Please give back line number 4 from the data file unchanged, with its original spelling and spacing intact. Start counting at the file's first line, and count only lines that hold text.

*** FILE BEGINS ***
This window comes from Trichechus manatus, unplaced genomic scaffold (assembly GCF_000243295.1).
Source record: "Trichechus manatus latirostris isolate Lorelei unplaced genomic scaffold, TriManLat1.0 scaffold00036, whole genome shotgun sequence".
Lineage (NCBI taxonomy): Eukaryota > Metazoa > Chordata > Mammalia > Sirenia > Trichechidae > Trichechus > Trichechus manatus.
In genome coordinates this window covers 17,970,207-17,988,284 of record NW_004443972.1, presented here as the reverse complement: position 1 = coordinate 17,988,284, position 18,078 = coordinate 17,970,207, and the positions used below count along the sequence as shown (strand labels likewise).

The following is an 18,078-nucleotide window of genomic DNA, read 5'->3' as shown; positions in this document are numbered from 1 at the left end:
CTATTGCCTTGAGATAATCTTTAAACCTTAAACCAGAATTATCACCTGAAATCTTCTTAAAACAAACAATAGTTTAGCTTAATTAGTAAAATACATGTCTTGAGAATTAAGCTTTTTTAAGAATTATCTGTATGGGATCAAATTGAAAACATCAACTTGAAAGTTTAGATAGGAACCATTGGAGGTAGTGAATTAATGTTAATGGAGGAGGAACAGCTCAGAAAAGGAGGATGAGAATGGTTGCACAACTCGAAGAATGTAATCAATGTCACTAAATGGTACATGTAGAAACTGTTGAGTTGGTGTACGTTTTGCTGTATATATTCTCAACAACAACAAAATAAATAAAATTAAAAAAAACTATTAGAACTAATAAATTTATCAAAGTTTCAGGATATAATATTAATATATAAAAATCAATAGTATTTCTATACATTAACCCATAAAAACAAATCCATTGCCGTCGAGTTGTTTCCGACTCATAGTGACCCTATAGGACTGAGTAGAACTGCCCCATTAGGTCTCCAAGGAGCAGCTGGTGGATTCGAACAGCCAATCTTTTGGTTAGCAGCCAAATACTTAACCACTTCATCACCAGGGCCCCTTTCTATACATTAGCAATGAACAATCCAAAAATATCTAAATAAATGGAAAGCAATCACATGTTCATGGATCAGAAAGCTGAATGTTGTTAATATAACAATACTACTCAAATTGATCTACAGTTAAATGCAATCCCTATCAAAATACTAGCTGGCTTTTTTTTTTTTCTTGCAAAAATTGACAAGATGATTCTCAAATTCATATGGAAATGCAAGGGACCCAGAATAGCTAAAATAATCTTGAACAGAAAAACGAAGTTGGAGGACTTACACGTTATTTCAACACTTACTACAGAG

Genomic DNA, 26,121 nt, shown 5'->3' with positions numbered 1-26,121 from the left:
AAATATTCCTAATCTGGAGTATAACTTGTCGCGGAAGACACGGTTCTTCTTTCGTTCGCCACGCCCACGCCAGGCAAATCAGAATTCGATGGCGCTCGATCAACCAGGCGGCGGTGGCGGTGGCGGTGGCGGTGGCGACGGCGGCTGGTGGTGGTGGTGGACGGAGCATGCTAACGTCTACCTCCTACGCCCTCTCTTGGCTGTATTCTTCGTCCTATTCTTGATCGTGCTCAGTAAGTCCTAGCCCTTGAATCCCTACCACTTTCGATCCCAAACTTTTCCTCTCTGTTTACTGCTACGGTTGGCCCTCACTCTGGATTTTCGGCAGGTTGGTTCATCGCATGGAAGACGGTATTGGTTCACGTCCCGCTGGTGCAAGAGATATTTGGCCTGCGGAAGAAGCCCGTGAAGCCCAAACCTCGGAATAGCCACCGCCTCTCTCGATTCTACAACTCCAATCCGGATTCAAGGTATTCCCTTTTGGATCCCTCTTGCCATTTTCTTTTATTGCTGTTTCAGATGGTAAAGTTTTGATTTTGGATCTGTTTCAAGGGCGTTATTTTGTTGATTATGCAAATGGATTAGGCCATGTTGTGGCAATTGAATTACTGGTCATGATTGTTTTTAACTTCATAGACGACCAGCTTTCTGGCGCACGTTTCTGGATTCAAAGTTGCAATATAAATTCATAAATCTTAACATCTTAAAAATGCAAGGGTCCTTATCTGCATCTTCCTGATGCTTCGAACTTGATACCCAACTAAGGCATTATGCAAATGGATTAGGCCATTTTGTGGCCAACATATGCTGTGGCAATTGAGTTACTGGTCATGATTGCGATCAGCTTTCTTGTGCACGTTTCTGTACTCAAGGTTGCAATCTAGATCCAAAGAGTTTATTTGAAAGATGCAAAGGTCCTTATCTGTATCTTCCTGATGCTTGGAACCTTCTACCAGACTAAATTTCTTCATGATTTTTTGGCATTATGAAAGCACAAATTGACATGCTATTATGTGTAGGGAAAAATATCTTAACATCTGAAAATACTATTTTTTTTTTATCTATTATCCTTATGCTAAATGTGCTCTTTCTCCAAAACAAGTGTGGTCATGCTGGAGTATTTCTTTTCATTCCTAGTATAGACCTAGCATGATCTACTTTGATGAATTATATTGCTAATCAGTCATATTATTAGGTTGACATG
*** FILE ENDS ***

In genome coordinates this window covers 17,970,207-17,988,284 of record NW_004443972.1, presented here as the reverse complement: position 1 = coordinate 17,988,284, position 18,078 = coordinate 17,970,207, and the positions used below count along the sequence as shown (strand labels likewise).